Overall, it was a fairly decent adaptation of a book, although our little group of movie-goers felt that if we hadn’t read the book beforehand, we might have missed out on a lot of the underlying story. Since it was such a concern of mine going in, it’s worth noting early on that the movie dealt with the violence well – it was not too gory like I feared but it still got across the idea that this was a bloodbath and not something we’d want to emulate. For instance, the opening scene in the arena was shot in quick sequences that showed there knife fights going on along with some accompanying blood, but mostly it cut from one fight to the next so quickly that you didn’t get too much up close and grisly details. (To be honest, it was better than a lot of episodes of Criminal Minds actually, and I’d like to point out to that show’s producers/writers that this movie is a perfect example of how you can get the creepy point across without being overly explicit. As much as I like that show for its characters and psychology, they can be totally over the top in the amount of blood and gore they feel the need to display. Side rant now done; proceed on to The Hunger Games review continued.)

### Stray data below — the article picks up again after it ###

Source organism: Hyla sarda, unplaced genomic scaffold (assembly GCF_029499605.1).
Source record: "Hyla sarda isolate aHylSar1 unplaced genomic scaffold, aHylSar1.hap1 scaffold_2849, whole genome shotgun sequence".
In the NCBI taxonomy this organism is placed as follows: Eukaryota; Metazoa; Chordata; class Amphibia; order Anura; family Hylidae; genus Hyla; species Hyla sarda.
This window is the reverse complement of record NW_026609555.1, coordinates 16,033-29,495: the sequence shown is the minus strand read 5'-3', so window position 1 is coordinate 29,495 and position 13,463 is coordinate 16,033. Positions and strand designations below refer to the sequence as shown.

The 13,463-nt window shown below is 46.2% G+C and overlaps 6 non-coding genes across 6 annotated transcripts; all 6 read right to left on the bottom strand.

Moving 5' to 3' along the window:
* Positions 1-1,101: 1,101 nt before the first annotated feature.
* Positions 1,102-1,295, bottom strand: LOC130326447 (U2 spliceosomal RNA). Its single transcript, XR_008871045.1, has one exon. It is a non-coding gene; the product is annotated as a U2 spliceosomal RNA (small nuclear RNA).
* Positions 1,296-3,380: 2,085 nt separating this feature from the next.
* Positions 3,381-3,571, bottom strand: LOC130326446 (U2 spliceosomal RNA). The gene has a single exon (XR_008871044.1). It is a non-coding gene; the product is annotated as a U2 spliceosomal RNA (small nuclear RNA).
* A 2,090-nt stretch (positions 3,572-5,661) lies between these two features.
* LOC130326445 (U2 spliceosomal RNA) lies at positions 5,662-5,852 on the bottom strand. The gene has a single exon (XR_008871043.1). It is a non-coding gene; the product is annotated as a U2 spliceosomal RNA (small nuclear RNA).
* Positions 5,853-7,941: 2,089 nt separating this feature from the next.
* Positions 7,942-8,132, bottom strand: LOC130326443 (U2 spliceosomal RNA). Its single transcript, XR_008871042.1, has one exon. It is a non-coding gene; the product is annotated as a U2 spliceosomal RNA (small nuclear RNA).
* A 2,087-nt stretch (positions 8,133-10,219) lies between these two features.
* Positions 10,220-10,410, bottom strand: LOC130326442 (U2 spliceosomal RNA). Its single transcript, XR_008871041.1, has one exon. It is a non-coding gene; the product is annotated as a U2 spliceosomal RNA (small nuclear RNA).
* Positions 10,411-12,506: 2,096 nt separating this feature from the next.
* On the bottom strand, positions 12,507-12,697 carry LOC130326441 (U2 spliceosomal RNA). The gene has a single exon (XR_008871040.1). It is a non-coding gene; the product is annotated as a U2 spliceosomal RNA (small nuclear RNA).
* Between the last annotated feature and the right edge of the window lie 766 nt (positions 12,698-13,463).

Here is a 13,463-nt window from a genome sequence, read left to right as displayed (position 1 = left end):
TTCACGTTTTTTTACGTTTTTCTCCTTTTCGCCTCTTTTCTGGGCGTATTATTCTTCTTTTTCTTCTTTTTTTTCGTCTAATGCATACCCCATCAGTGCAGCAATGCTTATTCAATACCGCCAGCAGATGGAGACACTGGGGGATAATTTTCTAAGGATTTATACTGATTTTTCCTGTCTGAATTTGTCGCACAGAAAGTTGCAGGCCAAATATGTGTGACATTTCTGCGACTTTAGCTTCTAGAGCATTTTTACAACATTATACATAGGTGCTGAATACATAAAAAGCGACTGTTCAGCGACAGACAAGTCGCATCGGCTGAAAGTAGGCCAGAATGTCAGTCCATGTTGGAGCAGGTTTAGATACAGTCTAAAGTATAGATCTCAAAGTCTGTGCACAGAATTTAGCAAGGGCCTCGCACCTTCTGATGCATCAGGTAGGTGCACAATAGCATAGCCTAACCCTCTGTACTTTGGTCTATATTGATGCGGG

Likewise, the movie started out with a number of quick shots, trying to tell visually and succinctly that District 12 was a poor, starving town. I think it got that point across, especially in contrast with the later scenes in the Capitol. Still, as I mentioned above, even in a two and an half hour long movie, there was still so much left out and left unsaid. For instance, Madge doesn’t give Katniss the mockingjay pin; instead it’s just some little trinket that Katniss picks up. Even though this seems like a small change, this is huge in my opinion because it changes the symbolism, and as anyone who has read all three of the books already knows, the mockingjay increasingly becomes an important symbol to Katniss and the rest of the districts. Another significant change is that when Gale says he and Katniss should make a run for it and live in the woods, it’s after they’ve seen the hovercraft but, unlike in the book, they do not see the capture of the people that the craft is chasing. For people who haven’t read the book, I would imagine they are thinking at the moment, why don’t Gale and Katniss just head for the hills then? I also didn’t think it was as obvious to non-readers that putting one’s name into the Reaping lottery multiple times meant more food or that winners of the Hunger Games not only live but are set for life then with food and shelter. It’s also unclear that Peeta’s action of throwing bread to Katniss was while she was starving to death and was the turn-around point in her life when she pulled herself together to start providing for her family. Again, this is a huge deal because, as Katniss explicitly says in the book, Peeta being a tribute along with her is probably her worse-case scenario (other than Gale being the male tribute). In fact, there was so much back story that could not be included in the movie that our whole little group felt that one entire movie could have been made of everything leading up to the arena, and the movie could ended there like the trailer did. We concluded that we would have all preferred a miniseries that would have allowed for much more detail.